Quick pointer to one of my other blogs for a post about the value of Google News Archive. They may not be adding to their collection, but what is there sure is helpful! Click on the image below to read it.
I love when I come across small gems. One of my side projects is to index names from the North Carolina college yearbooks that the North Carolina Digital Heritage Center has been actively adding online. I do this to put them in a searchable database for the NCGenWeb Project. Along the way, I find people of interest (including the father of a work colleague) and tonight I’ve found a cousin!
I won’t put her name on the photos but check it out.
Cousin in 1947. From her yearbook photo I see that she has the characteristic “long hair” that ran in the family due to her great-grandmother being Native American with hair down her back (as described by a descendant that knew her). I’ve not met my cousin whose pictures are below, but she lives only 4 hours away from me and I do hope I have the chance to meet her one day.
and in 2002.
Sadly, yesterday morning, Mother’s Day, my maternal grandmother, Alice Elizabeth McNair Robinson, passed away. She was 86 years old. Affected by Alzheimers these past several years, she fell ill a few weeks ago from an infection and never fully recovered. She was the last one of all her parent’s children and my last biological grandparent.
Alice is truly the inspiration for my family research. While the grave of my father’s grandfather Barfield was my initial hook into wanting to know my family; Alice was very much my line and sinker. :-). Alice always knew what was going on with her many family members and always kept in touch with everyone. I was fortunate enough to have learned many details from her one day when I was in college from an oral interview I conducted and when I picked up genealogy in 2006, my notes from that interview were the basis of my family tree. From there, I began to actively seek out additional sources, information, and family members.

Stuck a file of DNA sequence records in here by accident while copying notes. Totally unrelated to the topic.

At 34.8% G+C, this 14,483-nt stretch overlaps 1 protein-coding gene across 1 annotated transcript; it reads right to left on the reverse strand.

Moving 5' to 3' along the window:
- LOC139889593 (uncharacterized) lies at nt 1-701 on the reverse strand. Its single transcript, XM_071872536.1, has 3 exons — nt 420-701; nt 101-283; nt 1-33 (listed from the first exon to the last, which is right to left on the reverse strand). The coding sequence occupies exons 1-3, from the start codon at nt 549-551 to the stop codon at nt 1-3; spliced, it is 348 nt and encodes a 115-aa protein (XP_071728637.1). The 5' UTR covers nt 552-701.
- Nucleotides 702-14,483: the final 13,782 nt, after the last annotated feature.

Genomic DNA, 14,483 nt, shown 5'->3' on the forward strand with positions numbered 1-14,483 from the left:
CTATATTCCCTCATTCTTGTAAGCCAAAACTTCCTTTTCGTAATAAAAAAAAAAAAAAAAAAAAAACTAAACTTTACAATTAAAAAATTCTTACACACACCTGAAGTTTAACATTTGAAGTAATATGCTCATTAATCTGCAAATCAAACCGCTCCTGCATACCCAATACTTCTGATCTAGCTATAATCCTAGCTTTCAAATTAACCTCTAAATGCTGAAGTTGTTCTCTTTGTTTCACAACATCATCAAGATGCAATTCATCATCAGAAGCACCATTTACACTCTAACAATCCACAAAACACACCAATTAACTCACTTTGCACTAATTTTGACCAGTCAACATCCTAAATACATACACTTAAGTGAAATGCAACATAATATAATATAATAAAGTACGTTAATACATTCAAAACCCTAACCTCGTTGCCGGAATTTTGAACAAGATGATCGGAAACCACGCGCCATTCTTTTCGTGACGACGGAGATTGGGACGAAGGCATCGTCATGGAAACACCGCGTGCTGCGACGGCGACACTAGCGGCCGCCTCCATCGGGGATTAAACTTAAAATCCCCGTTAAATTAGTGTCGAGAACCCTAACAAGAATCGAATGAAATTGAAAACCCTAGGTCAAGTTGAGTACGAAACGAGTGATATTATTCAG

I have to share an amazing story though. My mother often said that Grandma would find a cousin wherever she went. She was naturally outgoing, so would talk to people all the time and invariably find some connection. Grandma passed away at 5am EST, but I had a Grandma “moment” yesterday afternoon that I undoubtedly know was her doing.
I am in DC right now on a business trip. The hotel agent who checked me in had excellent customer service skills. I was impressed by it, so planned on letting management know and I wanted to be sure I had her name. I did a double-take when I saw that her last name was McNair, same as my grandmother’s maiden name! It’s hard for me to pass up the opportunity to ask about a surname I know, so I asked her about it and it turns out her husband’s family is also from NC; as my own McNair ancestors and cousins. We spoke for awhile and she indicated that his family was related to football player Steve McNair. I’ve heard from extended cousins that we are also, though right now I don’t know exactly how. If true, I came all the way to DC and found a cousin – a total Grandma moment indeed.
Rest in peace Grandma. We love you and miss you and I will do my best to fill your family history shoes.
George Fortman Sr. (abt. 1852 – d. unknown) is the last known patriarch of my husband’s aunt, J. He was born in Kentucky as a slave around 1852, lived in Illinois for awhile, and his son, George Fortman Jr. (1878-1934) married Martha Sanders and had 11 children, one of whom was J’s father. George Jr. too was born in Kentucky, had a career with the Illinois Railroad and lived there before moving the family to Evansville, Vanderburgh County, Indiana. In Evansville, George Sr. worked as a janitor.
Let’s look at some curiosities regarding George Sr.’s name — it seems there is some variation in the documentation.
In the 1930 census here is at 78 years old living with George Jr. and family, but his name is George Ford here. Even more curious, it looks like the census taker made a mistake – the name originally in the surname position had a “ge” at the end and then was written over with the word “Ford.” hmm…
In another oddity, on the death certificate of George Jr.’s wife Martha, in the “father” space is the name “Forte George.” This is very likely a reference to her father-in-law, not father.
Almost two years ago I happened across a slave narrative of a former slave named George Fortman aka Ford George aka George Ford. This interviewee was born in Kentucky, worked for the Illinois Railroad, moved to Evansville later in life and was a janitor, and lived in the same neighborhood as J’s family. Just how much of a coincidence could this be? The interviewee describes life in detail living in the Caldwell County, Kentucky area. So, I hypothesized that the two men were one and the same and began to try and collect more information to help document it but I did put it away for awhile.